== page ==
How to React to Trauma
How we react to trauma can depend on a wide range of factors, including:
- The severity of the incident and the circumstances involved
- Who was present at the time and how we feel about that person or those people
- Our own temperament and state of well-being
- Our age and past experiences
An incident which may have been very traumatic for one person could be of little consequence for another. Two boys may fall off a boat into shallow water. The six-foot teenager may finish up sitting in the water laughing at his predicament, but the five-year old may be beneath the surface, face down in mud, inhaling water and fighting for his life. Years later the teenager may not even have any memory of the incident, whereas the five-year old may, as an adult, have a chronic fear of water, never learn to swim, suffer regular panic attacks and experience breathing problems in his life.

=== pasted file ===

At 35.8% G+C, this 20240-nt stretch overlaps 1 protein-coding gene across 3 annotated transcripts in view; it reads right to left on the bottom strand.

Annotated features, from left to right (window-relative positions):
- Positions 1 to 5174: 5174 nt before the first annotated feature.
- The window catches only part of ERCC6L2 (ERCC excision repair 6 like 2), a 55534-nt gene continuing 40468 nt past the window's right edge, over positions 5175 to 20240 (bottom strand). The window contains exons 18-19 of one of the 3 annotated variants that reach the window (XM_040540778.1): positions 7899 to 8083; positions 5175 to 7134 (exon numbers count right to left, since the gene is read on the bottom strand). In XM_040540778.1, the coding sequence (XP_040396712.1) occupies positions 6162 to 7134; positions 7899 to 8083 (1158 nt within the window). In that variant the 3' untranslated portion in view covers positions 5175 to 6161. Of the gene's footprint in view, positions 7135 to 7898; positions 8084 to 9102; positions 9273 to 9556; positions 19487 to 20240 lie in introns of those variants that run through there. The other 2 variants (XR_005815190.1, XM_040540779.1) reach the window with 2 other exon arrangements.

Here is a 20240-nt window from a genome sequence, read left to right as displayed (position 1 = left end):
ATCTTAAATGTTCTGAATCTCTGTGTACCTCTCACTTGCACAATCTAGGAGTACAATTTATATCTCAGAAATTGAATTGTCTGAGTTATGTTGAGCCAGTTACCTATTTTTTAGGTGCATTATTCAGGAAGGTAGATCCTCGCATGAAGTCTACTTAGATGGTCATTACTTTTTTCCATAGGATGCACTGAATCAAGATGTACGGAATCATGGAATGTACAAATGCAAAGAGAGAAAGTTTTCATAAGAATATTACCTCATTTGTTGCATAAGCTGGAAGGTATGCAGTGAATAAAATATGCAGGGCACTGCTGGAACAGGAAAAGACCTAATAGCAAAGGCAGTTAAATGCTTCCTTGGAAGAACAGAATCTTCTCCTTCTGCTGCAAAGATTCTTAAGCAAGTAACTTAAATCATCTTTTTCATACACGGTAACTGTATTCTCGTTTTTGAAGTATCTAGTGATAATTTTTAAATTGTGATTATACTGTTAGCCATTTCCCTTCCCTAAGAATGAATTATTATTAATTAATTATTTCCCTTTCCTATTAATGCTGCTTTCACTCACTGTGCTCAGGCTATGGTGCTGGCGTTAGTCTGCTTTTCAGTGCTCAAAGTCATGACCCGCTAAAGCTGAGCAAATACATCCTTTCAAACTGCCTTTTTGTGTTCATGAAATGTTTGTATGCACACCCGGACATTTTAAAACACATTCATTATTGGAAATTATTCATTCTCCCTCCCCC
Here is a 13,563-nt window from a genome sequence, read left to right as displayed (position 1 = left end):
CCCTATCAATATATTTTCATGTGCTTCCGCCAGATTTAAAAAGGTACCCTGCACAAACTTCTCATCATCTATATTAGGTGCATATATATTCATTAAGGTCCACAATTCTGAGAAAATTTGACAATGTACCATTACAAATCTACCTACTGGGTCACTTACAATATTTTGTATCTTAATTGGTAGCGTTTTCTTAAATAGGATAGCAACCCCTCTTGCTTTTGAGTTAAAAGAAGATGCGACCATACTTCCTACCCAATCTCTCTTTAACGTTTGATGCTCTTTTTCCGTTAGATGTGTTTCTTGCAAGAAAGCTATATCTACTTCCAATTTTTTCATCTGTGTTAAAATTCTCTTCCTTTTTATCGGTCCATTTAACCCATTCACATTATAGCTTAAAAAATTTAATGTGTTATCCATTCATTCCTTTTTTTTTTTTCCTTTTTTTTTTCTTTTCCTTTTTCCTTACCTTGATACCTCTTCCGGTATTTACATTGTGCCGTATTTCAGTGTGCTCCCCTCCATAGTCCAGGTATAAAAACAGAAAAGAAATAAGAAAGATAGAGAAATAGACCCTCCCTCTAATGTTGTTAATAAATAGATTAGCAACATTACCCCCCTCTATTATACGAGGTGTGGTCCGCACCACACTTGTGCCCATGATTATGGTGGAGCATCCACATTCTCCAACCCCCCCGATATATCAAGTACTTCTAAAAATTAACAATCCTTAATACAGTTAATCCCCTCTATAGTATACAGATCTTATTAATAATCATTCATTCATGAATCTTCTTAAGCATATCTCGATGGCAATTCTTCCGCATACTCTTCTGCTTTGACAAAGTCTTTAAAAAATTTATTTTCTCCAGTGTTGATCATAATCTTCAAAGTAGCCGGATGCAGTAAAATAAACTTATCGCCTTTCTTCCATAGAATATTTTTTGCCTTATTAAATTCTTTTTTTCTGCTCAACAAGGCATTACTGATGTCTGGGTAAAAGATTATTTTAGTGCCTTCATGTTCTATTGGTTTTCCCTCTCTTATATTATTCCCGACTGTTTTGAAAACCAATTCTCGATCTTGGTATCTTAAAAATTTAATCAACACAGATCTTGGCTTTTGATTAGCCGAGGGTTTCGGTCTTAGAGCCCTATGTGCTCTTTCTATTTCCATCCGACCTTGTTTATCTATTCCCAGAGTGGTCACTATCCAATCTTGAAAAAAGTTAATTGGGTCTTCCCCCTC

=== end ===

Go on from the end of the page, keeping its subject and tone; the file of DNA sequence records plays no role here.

Another indicator of how long the effects of trauma will last is the response of the people who first react to the incident. A three-year old may suffer one of hundreds of minor injuries that are part of life’s rich learning experience. In the rough and tumble of play the child falls over and bangs their forehead. The child instantly bursts into tears and runs to Mommy. Mommy opens her arms wide, scoops the child into her lap and kisses it all better!
There is absolutely nothing medically therapeutic in that kiss, but its effect is usually instant and dramatic. The kiss does not speed up the rate of physical healing, but the love and security of a mother’s love almost instantly removes the trauma from their hurting child’s inner being.
In contrast, if this mother had pushed the child away, refused to show care in the moment, and insisted that the crying stop, the physical pain would go on much longer and the inner trauma would now be at the root of an unhealed memory.